Wolff reveals Mercedes mistake that cost Lewis Hamilton during Monaco qualifying

The Mercedes chief thinks more was possible for Hamilton in particular during qualifying for the Monaco GP

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Mercedes boss Toto Wolff admitted the team’s bold set-up call on Lewis Hamilton’s car backfired and cost the seven-time world champion the chance of qualifying higher than sixth for the 2023 Monaco Grand Prix.

Mercedes debuted their highly anticipated upgrade package in Monaco and Hamilton looked more comfortable than teammate George Russell from the off around the streets of the Principality before his late crash in the final practice session.

Ahead of qualifying, though, the team opted to make a late set-up change to try and close the gap to the front, but in the end it did more harm than good, with Hamilton struggling to get out of Q1 and Q2 before salvaging P6.

“Lewis was quick all weekend, obviously in Monaco it’s always difficult to put a lap together but once he got it together we got a purple sector one,” Wolff told select members of the press, including Total-Motorsport.com.

“And then the team with Lewis we decided to take a more bold decision on set-up, because we felt we can play in the front and that backfired and put him on the back foot in qualifying.

“The car never felt really together, we had to take a third tyre in Q2, and therefore the recovery was very good.

“But there was a lot of pressure and so finishing P6 is OK, three tenths of pole is solid in terms of the time gap, but obviously the position is not great.”

2023 Monaco Grand Prix, Friday – Steve Etherington

Price of cost cap

Despite that setback for Hamilton, Wolff said he was pleased with the highly anticipated upgrade package the team brought to Monte Carlo.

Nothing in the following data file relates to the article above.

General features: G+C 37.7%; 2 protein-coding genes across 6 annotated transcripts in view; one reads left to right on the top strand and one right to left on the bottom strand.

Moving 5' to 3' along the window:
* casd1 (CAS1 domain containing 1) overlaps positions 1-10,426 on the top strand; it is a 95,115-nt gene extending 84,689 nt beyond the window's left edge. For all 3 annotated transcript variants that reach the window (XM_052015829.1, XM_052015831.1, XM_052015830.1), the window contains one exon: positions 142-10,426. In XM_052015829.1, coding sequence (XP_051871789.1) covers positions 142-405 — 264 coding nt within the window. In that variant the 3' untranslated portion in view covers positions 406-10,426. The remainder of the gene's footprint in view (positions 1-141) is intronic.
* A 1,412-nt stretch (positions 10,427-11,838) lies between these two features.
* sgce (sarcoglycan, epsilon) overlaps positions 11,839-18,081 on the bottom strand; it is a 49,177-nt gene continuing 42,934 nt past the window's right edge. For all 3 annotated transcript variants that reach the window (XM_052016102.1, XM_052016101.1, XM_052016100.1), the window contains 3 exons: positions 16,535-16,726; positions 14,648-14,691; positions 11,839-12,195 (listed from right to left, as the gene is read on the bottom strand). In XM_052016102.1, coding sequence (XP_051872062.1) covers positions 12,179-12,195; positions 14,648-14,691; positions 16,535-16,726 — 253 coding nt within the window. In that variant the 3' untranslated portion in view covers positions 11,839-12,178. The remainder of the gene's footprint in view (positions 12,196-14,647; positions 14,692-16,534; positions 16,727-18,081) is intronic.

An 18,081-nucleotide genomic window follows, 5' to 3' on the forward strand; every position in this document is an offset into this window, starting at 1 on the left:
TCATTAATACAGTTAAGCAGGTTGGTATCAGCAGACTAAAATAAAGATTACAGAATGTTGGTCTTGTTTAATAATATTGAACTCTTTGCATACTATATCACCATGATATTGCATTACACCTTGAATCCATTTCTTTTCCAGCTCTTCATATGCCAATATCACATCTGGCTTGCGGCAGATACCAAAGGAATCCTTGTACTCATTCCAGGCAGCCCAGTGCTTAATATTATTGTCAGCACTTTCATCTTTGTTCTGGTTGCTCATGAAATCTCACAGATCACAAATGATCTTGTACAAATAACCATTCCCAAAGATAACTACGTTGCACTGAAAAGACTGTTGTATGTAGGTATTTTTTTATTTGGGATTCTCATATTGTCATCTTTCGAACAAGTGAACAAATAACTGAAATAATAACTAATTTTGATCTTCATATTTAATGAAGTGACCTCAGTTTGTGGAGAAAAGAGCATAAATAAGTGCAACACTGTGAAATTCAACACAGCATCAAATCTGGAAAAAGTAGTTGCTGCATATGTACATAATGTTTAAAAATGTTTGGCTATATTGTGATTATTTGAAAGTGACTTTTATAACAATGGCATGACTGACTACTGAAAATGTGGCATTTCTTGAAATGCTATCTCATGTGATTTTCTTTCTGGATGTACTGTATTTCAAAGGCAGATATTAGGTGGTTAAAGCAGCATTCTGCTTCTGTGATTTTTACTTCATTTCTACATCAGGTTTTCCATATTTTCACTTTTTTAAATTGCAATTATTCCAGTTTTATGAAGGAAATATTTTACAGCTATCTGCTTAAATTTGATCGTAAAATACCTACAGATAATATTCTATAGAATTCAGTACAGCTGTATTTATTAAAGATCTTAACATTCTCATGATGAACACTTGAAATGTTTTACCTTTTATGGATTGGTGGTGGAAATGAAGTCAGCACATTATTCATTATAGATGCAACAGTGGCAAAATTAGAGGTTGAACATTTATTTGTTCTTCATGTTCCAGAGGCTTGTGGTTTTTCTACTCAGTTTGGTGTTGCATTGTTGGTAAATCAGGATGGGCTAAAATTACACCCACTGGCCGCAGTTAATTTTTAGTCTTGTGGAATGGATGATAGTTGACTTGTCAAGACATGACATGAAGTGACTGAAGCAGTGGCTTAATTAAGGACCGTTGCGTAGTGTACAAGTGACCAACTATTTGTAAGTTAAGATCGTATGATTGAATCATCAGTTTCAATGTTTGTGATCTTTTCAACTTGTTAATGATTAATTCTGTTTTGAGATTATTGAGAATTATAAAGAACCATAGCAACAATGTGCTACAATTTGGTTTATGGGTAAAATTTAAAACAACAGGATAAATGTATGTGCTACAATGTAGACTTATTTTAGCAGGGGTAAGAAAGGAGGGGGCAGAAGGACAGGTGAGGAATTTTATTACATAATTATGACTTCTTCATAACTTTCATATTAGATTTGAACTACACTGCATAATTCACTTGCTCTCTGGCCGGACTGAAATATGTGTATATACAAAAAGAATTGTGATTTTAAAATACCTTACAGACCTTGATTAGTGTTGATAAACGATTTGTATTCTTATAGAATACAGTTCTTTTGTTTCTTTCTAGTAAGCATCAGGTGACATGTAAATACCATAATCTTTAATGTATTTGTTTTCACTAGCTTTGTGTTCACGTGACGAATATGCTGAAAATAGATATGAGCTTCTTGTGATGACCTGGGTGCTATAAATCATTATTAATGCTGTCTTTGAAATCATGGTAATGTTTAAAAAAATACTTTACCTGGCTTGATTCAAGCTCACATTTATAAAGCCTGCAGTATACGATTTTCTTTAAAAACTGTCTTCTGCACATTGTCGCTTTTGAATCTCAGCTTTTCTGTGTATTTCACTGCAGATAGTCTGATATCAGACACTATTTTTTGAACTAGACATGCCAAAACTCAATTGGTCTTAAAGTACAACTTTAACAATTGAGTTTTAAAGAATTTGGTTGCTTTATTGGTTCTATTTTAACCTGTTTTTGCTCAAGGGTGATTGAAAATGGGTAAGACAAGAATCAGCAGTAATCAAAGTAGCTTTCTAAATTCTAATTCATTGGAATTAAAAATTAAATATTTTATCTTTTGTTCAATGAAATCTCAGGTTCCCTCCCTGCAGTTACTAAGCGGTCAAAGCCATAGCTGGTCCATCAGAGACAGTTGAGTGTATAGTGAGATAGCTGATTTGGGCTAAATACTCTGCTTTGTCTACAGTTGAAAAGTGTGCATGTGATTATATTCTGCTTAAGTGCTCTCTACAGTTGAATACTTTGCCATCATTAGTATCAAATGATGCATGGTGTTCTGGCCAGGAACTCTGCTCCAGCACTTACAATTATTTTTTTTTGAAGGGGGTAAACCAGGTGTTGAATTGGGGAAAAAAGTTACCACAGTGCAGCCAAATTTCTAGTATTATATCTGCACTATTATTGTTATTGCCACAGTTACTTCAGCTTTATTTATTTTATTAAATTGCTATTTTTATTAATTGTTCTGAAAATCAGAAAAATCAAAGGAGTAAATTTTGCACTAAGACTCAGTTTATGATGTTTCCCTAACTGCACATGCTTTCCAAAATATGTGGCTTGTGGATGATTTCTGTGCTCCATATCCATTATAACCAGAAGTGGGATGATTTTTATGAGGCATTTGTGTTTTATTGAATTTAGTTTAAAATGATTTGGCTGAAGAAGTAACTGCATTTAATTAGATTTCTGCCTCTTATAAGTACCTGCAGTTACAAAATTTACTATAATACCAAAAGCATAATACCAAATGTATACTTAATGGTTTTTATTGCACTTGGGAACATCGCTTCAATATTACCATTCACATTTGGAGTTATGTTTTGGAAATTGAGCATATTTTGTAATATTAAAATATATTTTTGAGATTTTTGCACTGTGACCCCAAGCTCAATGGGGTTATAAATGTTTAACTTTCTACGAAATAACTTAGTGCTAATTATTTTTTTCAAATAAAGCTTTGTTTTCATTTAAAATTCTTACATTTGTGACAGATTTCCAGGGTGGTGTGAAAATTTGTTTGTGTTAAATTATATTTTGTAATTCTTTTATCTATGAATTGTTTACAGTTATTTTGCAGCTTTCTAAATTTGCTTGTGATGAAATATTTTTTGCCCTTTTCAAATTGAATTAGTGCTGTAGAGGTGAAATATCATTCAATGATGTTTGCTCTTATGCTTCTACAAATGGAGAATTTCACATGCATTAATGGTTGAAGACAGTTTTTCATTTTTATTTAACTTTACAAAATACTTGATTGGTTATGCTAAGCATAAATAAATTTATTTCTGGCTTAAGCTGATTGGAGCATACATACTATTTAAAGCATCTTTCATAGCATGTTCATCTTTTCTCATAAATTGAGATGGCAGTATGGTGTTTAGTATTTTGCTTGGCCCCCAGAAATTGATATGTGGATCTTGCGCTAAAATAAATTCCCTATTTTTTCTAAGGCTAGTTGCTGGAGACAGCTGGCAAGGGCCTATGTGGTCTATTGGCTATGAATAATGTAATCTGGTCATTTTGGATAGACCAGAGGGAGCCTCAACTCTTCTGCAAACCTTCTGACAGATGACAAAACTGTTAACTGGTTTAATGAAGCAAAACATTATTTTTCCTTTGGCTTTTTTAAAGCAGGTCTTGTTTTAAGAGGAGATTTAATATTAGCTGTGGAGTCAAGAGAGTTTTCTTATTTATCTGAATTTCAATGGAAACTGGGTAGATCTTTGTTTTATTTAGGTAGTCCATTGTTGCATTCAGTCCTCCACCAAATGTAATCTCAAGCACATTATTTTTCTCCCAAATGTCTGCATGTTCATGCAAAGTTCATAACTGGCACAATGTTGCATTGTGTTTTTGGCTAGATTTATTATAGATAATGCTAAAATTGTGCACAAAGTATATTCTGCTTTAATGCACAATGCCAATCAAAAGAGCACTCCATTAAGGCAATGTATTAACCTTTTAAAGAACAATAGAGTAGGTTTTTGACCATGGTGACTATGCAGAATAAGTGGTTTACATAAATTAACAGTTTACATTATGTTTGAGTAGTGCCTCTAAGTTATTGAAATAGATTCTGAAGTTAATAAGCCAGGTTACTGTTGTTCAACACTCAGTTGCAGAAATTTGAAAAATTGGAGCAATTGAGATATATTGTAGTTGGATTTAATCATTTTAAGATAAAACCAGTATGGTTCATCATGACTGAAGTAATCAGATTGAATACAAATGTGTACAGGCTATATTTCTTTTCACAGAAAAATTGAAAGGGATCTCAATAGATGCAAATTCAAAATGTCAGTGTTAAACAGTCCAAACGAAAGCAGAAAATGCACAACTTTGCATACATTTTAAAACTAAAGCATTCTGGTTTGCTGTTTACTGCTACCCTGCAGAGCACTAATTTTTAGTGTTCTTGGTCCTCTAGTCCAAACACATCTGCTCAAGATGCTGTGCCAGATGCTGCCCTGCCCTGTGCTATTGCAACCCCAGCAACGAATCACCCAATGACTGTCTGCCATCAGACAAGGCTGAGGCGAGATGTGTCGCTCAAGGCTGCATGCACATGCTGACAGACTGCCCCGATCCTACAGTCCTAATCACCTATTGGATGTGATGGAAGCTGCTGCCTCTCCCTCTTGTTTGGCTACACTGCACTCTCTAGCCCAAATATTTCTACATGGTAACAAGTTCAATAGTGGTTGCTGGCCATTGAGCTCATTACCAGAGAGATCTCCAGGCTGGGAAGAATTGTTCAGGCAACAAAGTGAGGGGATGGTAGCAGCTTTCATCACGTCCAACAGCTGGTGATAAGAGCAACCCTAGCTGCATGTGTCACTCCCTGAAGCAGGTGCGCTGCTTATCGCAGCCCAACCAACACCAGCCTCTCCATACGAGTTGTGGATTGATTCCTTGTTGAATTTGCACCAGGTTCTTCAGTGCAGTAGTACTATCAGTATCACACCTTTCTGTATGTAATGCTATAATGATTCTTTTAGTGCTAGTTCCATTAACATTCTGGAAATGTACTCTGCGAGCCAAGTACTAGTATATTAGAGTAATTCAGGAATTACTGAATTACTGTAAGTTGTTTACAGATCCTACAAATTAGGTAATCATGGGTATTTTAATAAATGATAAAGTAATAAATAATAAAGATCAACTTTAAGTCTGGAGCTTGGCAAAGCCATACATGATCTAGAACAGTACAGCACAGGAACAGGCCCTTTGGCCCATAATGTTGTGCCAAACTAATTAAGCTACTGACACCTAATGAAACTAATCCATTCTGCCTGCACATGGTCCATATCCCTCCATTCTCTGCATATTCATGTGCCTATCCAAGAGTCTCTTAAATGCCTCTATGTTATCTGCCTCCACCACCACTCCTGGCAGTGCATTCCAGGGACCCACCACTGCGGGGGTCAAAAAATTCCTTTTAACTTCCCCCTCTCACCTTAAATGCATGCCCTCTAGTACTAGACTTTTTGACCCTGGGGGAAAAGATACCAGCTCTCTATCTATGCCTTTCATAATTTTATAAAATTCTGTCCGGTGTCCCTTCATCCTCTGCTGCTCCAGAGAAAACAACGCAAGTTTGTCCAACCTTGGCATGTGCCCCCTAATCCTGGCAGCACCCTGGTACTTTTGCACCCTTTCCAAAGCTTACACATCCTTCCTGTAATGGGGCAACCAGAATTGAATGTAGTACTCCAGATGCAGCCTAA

It is quite a departure from the radical ‘zero-sidepod’ design but the Mercedes chief added that if it wasn’t for the cost cap, even bigger changes would have been made in a bid to accelerate a return to the front of the grid.

“I think if we were not in cost cap land, we would have introduced another chassis, which we can’t,” Wolff said.

“But what we did is a fundamental shift in the design direction, the way we generate grip mechanically and aerodynamically.

“So we are very immature in our understanding of the current car and therefore we expect upgrades to come regularly within the financial parameters that exist.

“But everybody should be under the same constraints.

“The car felt together which is important. Still a bit nasty on the rear, so that’s something which we need to dial out of the car over the next few races but we have a new baseline and that’s important.

“We’ve taken questions off the table where we weren’t sure with the front suspension or some of the extravagance of our bodywork so yeah, let’s work from here.

“We’re good at grinding away and the work that was done in the factory is to bring that update to Monaco and Imola before was really a big effort.”

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